Switzerland seems to be in the eye of a storm lately, as several indications have resulted in a code red situation. The Swiss Franc is trading at its highest level versus the Euro since 2011 when the central bank had to intervene in the forex market to safeguard its purchasing power.
The EUR/CHF exchange rate is vital for the Swiss economy, and the Swiss National Bank needs to keep a very close eye on this exchange rate as (unfortunately for Switzerland), the CHF is still widely being considered as a safe haven. Back in 2011 the fear for the collapse of the Eurozone was absolutely real and investors were scrambling to get their hands on Swiss Francs in a flight to safety.
Source: Yahoo Finance
This obviously resulted in a sharp increase of the value of the Swiss Franc and in just six weeks time, the currency appreciation was roughly 10% which has led to the Swiss National Bank’s extraordinary measures as it pledged it would do everything it could to defend the EUR/CHF exchange rate of 1.20. And indeed, even though several market parties continued to attack this fixed exchange rate, the central bank didn’t move its stance and poured billions and billions of newly printed Swiss Francs into the system. Why? Because it desperately needed to protect its exports as the more expensive goods such as Swiss watches were becoming pricier at a very fast pace.
Just to give you an idea of how important this exchange rate is for the Swiss National Bank, in 2012 the country had to buy $188B worth of foreign currency to support the targeted exchange ratio, which is roughly 1/3rd of the GDP that year. A quick look at the balance sheet of the SNB shows that the central bank is indeed doing everything it can to protect the exchange rate. As of at the end of 2010, the total value of the balance sheet was ‘just’ 270 billion Swiss Francs but by the end of 2012 this had already grown to 500 billion Swiss Francs. If you’d have thought that once the Eurozone was ‘saved’ the pressure on the CHF would go down is terribly wrong. The SNB’s balance sheet continued to expand, and as of at the end of September the total value of the balance sheet was 522 billion CHF. This means that the pressure on the Swiss National Bank is ongoing.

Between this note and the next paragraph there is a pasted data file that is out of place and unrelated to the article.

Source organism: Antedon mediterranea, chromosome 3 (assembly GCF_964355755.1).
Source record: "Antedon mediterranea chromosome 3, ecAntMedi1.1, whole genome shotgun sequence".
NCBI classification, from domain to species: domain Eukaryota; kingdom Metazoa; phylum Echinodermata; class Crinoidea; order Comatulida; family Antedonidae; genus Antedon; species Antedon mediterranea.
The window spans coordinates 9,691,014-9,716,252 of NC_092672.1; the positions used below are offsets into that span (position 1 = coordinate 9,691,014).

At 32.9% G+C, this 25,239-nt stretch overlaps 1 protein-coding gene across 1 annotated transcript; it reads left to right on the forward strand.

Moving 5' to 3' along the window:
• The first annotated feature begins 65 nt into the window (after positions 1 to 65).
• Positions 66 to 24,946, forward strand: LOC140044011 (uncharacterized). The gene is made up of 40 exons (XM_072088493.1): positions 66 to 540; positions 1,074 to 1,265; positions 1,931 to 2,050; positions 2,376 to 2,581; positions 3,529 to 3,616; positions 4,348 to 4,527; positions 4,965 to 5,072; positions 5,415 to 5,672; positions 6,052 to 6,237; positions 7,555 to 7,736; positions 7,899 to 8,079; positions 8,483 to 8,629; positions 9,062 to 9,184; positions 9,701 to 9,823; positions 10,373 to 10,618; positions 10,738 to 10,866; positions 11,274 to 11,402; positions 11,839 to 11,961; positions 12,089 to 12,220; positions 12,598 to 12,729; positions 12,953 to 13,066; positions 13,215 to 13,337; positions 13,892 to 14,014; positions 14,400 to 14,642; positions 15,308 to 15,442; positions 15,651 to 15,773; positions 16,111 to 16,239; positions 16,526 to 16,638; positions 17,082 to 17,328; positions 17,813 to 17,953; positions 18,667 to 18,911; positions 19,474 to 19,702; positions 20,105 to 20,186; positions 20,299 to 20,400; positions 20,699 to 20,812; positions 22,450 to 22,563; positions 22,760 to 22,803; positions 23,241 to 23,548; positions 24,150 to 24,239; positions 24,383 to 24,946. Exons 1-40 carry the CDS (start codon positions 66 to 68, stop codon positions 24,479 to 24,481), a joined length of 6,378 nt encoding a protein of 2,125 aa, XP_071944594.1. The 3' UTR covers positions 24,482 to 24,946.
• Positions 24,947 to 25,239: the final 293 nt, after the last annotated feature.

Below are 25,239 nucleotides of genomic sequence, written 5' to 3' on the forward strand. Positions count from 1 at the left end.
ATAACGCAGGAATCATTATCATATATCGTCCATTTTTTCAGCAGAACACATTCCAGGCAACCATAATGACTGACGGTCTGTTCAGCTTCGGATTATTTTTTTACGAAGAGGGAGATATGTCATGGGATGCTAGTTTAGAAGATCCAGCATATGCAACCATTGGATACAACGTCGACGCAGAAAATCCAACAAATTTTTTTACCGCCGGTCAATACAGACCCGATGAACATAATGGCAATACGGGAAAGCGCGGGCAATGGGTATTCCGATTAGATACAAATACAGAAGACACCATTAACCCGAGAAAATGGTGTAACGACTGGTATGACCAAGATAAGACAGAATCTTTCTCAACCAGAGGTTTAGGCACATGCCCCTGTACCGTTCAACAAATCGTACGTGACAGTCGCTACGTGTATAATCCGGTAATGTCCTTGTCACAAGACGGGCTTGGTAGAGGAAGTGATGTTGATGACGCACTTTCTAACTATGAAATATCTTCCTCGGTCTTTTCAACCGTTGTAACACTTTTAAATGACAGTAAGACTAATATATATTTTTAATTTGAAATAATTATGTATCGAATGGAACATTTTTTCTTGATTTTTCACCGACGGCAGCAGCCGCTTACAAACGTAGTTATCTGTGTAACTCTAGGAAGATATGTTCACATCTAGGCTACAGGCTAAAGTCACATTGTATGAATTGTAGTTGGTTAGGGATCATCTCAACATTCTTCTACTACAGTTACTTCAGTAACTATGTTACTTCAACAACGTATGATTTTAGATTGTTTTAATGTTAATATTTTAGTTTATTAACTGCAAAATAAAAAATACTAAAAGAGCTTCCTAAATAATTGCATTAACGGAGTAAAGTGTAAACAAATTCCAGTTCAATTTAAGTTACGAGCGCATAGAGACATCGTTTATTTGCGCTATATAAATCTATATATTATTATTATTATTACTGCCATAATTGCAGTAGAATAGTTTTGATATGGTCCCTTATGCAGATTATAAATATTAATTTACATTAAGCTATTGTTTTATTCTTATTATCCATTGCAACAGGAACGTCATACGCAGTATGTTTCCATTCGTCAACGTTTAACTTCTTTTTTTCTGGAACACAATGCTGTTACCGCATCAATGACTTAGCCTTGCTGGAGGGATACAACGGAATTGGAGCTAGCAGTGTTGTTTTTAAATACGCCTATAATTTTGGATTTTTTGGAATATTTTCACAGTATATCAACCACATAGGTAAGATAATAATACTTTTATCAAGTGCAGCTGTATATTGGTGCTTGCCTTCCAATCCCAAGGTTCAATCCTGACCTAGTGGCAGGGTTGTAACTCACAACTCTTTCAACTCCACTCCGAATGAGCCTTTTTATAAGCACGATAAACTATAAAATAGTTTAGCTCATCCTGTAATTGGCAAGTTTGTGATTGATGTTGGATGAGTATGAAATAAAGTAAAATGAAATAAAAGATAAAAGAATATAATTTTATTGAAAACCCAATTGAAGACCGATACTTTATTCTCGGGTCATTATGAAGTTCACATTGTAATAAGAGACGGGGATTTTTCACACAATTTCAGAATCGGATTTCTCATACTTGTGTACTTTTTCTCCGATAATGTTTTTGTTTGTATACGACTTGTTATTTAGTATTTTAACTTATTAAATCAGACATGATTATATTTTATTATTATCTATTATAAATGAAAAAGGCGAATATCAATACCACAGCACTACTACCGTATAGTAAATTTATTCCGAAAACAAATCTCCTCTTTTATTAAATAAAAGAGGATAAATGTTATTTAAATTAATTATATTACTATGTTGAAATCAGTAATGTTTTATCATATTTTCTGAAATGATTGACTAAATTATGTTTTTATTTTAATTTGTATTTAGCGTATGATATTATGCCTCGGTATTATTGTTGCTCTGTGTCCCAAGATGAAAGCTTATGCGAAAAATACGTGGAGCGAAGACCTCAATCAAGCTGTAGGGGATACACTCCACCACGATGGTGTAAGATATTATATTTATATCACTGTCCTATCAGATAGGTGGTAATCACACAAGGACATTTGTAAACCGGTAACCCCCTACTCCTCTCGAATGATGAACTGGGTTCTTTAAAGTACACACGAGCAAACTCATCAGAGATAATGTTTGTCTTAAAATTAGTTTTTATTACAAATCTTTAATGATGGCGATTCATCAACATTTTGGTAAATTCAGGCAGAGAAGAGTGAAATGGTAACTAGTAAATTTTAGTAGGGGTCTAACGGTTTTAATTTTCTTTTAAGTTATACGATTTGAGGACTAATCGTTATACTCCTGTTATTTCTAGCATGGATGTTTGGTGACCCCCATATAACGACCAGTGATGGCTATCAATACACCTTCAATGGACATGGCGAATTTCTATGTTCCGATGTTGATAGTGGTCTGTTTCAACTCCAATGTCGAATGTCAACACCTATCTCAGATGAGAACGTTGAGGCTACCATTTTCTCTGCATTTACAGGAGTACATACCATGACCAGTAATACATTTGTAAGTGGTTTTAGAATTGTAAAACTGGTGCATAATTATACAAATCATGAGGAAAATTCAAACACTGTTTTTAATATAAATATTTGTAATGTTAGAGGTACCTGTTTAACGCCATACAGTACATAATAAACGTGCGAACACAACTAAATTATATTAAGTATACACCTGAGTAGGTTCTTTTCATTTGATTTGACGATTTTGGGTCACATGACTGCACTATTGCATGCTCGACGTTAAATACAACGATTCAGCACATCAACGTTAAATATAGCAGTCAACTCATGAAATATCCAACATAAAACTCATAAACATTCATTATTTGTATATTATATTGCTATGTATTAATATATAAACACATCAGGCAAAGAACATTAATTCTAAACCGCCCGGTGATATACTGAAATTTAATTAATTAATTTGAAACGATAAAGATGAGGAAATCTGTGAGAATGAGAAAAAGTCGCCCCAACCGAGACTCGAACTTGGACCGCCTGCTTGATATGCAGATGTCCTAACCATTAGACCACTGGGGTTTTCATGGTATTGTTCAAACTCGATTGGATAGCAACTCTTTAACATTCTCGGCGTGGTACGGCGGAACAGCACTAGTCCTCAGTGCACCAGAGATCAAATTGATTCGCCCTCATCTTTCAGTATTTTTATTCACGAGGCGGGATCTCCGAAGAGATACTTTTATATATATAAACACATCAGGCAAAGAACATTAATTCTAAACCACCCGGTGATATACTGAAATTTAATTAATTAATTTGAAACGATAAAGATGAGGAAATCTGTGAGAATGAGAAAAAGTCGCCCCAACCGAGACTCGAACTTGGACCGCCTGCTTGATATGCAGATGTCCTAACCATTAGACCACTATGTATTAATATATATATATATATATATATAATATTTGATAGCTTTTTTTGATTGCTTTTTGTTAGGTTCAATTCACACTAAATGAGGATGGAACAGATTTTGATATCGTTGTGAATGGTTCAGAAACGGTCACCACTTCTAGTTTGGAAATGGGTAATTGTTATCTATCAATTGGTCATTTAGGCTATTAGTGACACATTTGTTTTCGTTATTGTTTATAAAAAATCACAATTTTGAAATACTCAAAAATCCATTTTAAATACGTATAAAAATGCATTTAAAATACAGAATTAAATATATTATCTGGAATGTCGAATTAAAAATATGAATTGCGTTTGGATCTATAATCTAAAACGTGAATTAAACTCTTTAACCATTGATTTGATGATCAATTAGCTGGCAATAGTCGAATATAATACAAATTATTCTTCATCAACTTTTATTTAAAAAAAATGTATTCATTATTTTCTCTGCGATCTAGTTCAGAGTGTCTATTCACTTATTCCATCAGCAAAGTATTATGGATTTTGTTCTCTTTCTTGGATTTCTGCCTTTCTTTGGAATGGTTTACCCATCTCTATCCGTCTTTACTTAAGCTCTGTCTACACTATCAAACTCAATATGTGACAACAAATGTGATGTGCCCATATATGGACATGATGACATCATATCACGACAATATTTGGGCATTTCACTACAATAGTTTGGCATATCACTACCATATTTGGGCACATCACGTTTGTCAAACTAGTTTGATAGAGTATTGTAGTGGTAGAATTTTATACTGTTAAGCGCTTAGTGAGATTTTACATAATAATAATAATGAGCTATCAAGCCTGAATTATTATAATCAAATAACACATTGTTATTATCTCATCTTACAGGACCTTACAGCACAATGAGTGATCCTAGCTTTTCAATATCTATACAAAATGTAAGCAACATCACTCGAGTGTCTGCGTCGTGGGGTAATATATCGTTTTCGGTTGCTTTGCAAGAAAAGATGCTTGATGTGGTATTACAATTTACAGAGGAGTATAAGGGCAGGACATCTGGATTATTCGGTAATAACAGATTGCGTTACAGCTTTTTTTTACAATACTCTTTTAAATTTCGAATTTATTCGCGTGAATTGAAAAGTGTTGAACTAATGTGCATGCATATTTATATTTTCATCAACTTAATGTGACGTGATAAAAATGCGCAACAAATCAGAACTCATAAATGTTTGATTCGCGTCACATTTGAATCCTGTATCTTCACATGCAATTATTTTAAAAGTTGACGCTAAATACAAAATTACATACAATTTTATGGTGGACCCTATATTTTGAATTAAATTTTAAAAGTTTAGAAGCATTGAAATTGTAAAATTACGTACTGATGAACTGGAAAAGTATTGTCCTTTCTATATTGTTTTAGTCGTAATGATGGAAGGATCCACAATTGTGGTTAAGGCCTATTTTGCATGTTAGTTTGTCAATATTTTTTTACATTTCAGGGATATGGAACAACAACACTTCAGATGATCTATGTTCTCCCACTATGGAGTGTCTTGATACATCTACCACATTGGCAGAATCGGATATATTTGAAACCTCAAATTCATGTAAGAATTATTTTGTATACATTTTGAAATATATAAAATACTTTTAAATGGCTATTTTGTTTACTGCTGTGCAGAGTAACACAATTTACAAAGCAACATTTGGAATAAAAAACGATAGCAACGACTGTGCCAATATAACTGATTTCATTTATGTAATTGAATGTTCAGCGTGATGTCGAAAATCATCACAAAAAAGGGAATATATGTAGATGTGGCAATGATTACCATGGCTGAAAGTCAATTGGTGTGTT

And that’s exactly the reason why the SNB is attacking the gold proposal in the upcoming referendum. The situation of the balance sheet was quite alarming as of at the end of September, as the ratio gold/total balance sheet was just 7.66%. The proposal calls for a minimum of 20% of the reserves being held in gold, which would mean that the SNB would have to purchase 55 million ounces (!!) of physical gold in the market.
But that’s not the only problem. As soon as the Swiss Franc would move to be a gold-backed currency, the demand for CHF as a safe haven currency would increase even further. This means that the balance sheet would continue to expand and it would definitely reasonable to see the balance sheet double once again (because let’s be honest, who wouldn’t want to gain exposure to a currency being backed by gold). And that’s the big problem. If we’d assume a further balance sheet expansion, the balance sheet of the SNB would be much larger than the GDP of the entire country. And if 20% of a 1000B USD balance sheet would have to be backed by gold, the Swiss National Bank would have to buy an amazing amount of 129 million ounces of gold. Good luck finding that amount of physical gold.
And that’s exactly why our financial system is sick. And it’s not just the flu, it’s an ebola-like disease. The Swiss National Bank is against the gold proposal, but not just because it would undermine the flexibility of the SNB, but because it would be a total disaster for the country. The Dutch Central Bank has announced it repatriated its gold to increase the confidence in the central bank once again, but if the Swiss Franc would become a gold-backed currency, the Swiss economy would take a deep nosedive. That’s why the SNB doesn’t want its currency to become more attractive and why it’s opposed to the re-introduce the gold standard. The financial system has passed its point of no return.
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